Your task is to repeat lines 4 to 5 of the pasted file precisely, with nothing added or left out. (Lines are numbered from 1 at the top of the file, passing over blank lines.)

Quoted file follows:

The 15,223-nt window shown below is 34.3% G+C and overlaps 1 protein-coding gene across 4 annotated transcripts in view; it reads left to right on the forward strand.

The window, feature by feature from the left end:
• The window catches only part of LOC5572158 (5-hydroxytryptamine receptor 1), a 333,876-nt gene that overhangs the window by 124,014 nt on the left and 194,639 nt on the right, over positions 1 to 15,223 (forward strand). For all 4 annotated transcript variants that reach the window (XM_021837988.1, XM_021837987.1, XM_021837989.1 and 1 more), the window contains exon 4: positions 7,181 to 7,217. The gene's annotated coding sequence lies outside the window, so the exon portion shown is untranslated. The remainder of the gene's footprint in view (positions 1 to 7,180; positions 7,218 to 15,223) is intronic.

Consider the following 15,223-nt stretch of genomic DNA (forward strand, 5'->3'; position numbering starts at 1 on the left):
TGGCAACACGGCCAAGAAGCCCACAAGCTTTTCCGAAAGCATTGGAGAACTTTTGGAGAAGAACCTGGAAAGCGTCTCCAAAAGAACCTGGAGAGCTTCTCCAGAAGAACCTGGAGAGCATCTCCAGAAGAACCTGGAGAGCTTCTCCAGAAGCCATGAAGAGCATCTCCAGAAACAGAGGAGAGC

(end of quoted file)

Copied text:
Consider the following 15,223-nt stretch of genomic DNA (forward strand, 5'->3'; position numbering starts at 1 on the left):
TGGCAACACGGCCAAGAAGCCCACAAGCTTTTCCGAAAGCATTGGAGAACTTTTGGAGAAGAACCTGGAAAGCGTCTCCAAAAGAACCTGGAGAGCTTCTCCAGAAGAACCTGGAGAGCATCTCCAGAAGAACCTGGAGAGCTTCTCCAGAAGCCATGAAGAGCATCTCCAGAAACAGAGGAGAGC